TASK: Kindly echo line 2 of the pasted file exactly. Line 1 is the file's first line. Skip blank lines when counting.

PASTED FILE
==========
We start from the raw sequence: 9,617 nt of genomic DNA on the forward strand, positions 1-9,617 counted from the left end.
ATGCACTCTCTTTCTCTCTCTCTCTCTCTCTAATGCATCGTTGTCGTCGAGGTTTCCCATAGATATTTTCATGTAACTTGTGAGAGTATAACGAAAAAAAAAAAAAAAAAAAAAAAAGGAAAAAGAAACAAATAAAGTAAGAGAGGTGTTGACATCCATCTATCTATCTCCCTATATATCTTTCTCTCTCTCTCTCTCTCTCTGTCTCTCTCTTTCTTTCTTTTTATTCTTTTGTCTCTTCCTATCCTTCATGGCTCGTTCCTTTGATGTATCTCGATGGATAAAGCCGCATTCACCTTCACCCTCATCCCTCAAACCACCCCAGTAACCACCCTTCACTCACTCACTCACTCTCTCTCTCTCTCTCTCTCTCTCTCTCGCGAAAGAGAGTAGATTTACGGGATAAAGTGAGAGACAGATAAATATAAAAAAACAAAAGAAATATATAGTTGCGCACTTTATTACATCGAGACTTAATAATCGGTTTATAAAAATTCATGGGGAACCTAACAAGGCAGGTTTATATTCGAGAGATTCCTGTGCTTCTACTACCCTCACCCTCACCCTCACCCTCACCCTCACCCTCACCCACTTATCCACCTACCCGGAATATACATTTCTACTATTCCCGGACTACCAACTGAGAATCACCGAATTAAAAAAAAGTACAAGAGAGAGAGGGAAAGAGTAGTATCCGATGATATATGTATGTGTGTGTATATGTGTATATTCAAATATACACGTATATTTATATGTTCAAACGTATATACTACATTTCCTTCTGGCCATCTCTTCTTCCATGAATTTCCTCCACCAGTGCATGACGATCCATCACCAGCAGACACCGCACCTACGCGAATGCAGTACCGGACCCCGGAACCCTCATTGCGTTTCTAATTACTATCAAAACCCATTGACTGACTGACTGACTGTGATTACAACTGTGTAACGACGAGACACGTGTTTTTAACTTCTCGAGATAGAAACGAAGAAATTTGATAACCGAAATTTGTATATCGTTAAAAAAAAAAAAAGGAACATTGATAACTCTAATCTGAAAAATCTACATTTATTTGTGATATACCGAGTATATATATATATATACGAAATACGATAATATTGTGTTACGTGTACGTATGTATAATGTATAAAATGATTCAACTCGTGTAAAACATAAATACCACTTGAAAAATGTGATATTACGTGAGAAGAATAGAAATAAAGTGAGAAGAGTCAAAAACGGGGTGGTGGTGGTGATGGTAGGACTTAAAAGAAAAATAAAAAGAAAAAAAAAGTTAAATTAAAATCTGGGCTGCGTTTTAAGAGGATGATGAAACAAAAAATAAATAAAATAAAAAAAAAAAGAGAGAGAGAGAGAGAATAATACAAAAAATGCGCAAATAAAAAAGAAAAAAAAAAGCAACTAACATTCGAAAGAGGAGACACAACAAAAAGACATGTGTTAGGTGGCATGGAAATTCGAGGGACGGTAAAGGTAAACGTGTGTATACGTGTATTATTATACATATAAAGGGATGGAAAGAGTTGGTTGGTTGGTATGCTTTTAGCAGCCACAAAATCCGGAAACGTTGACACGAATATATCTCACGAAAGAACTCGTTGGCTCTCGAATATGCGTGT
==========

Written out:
ATGCACTCTCTTTCTCTCTCTCTCTCTCTCTAATGCATCGTTGTCGTCGAGGTTTCCCATAGATATTTTCATGTAACTTGTGAGAGTATAACGAAAAAAAAAAAAAAAAAAAAAAAAGGAAAAAGAAACAAATAAAGTAAGAGAGGTGTTGACATCCATCTATCTATCTCCCTATATATCTTTCTCTCTCTCTCTCTCTCTCTGTCTCTCTCTTTCTTTCTTTTTATTCTTTTGTCTCTTCCTATCCTTCATGGCTCGTTCCTTTGATGTATCTCGATGGATAAAGCCGCATTCACCTTCACCCTCATCCCTCAAACCACCCCAGTAACCACCCTTCACTCACTCACTCACTCTCTCTCTCTCTCTCTCTCTCTCTCTCGCGAAAGAGAGTAGATTTACGGGATAAAGTGAGAGACAGATAAATATAAAAAAACAAAAGAAATATATAGTTGCGCACTTTATTACATCGAGACTTAATAATCGGTTTATAAAAATTCATGGGGAACCTAACAAGGCAGGTTTATATTCGAGAGATTCCTGTGCTTCTACTACCCTCACCCTCACCCTCACCCTCACCCTCACCCTCACCCACTTATCCACCTACCCGGAATATACATTTCTACTATTCCCGGACTACCAACTGAGAATCACCGAATTAAAAAAAAGTACAAGAGAGAGAGGGAAAGAGTAGTATCCGATGATATATGTATGTGTGTGTATATGTGTATATTCAAATATACACGTATATTTATATGTTCAAACGTATATACTACATTTCCTTCTGGCCATCTCTTCTTCCATGAATTTCCTCCACCAGTGCATGACGATCCATCACCAGCAGACACCGCACCTACGCGAATGCAGTACCGGACCCCGGAACCCTCATTGCGTTTCTAATTACTATCAAAACCCATTGACTGACTGACTGACTGTGATTACAACTGTGTAACGACGAGACACGTGTTTTTAACTTCTCGAGATAGAAACGAAGAAATTTGATAACCGAAATTTGTATATCGTTAAAAAAAAAAAAAGGAACATTGATAACTCTAATCTGAAAAATCTACATTTATTTGTGATATACCGAGTATATATATATATATACGAAATACGATAATATTGTGTTACGTGTACGTATGTATAATGTATAAAATGATTCAACTCGTGTAAAACATAAATACCACTTGAAAAATGTGATATTACGTGAGAAGAATAGAAATAAAGTGAGAAGAGTCAAAAACGGGGTGGTGGTGGTGATGGTAGGACTTAAAAGAAAAATAAAAAGAAAAAAAAAGTTAAATTAAAATCTGGGCTGCGTTTTAAGAGGATGATGAAACAAAAAATAAATAAAATAAAAAAAAAAAGAGAGAGAGAGAGAGAATAATACAAAAAATGCGCAAATAAAAAAGAAAAAAAAAAGCAACTAACATTCGAAAGAGGAGACACAACAAAAAGACATGTGTTAGGTGGCATGGAAATTCGAGGGACGGTAAAGGTAAACGTGTGTATACGTGTATTATTATACATATAAAGGGATGGAAAGAGTTGGTTGGTTGGTATGCTTTTAGCAGCCACAAAATCCGGAAACGTTGACACGAATATATCTCACGAAAGAACTCGTTGGCTCTCGAATATGCGTGT